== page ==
Change attack update: UnitedHealth launching medical claims solution 

UnitedHealth Group has advanced more than $2 billion to providers and is launching software for medical claims preparation beginning March 18 following the cyberattack on its Change Healthcare subsidiary in late February. 

The software will be made available to thousands of providers in the next several days, with "third-party attestations available prior to services becoming operational. Following this initial phase, remaining services restoration will continue through ongoing phases of activation until all customers have been connected."

"We continue to make significant progress in restoring the services impacted by this cyberattack," UnitedHealth CEO Andrew Witty said in a news release. "We know this has been an enormous challenge for health care providers and we encourage any in need to contact us."

As of March 7, the company has restored 99% of pharmacy network services. Change's electronic payments platform was restored March 15, with payer implementations currently underway.

The cyberattack has been called the most significant and consequential in American history,  crippling financial operations for hospitals, insurers, pharmacies and medical groups nationwide. An AHA survey of nearly 1,000 hospitals conducted between March 9 and 12 found that 94% of hospitals have felt financial impact from the attack, and more than half have reported a "significant or serious" impact. Seventy-four percent of hospitals reported a direct effect on patient care.

Provider claims to payers have dropped by more than one-third, according to an analysis of 1,850 hospitals and 250,000 physicians nationwide by Kodiak Solutions. Through March 9, the total estimated cash flow impact for hospitals reporting data to Kodiak is $6.3 billion in delayed payments.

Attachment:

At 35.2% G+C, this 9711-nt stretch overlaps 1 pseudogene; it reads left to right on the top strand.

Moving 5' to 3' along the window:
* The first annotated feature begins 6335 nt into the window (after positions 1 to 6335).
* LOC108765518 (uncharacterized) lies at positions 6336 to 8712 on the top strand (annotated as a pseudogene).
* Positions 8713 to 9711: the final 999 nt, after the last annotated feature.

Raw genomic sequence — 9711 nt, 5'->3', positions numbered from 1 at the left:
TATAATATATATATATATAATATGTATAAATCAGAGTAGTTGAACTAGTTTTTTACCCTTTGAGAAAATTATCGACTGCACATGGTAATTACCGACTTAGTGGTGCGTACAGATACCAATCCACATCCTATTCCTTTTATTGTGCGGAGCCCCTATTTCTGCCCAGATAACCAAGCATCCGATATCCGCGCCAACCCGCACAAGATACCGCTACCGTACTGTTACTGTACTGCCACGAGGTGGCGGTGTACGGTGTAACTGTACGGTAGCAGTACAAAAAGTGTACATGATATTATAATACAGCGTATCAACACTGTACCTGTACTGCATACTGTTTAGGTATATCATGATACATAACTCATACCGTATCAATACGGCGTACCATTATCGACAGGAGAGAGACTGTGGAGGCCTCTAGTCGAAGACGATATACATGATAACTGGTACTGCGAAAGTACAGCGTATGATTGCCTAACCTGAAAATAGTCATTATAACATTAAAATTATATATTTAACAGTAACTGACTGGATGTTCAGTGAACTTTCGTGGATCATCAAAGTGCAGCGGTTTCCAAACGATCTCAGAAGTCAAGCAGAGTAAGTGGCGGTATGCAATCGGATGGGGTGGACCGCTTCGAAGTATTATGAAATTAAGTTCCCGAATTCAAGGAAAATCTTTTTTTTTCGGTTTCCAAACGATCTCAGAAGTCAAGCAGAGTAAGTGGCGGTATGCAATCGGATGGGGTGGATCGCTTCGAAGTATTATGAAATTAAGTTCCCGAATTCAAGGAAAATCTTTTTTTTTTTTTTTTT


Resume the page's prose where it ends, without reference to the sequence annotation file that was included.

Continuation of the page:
HHS previously called on UnitedHealth to "take responsibility to ensure no provider is compromised by their cash flow challenges" and to expedite the delivery of payments. For all payers, HHS has asked that interim payments be made to affected providers and that prior authorization and other utilization management requirements be put on hold temporarily. The federal government has also accelerated payments to hospitals and physicians.

On March 12, AHIP President and CEO Mike Tuffin said suspending prior authorization requirements could do more harm than good and that individual plans and providers are in the best position to assess how to maintain appropriate payments in a timely manner. According to Bloomberg, a main concern among payers around advanced funding is how money will be recuperated in the future. Federal health officials are expected to meet with insurance industry representatives March 18. 

Until March 31, UnitedHealth has suspended Medicare Advantage and D-SNP prior authorizations for most outpatient services, and utilization review of inpatient admissions. No other large insurers have made the decision to relax prior authorizations enterprise-wide. The federal government has also launched an investigation into UnitedHealth over the cyberattack within the context of HIPAA compliance.

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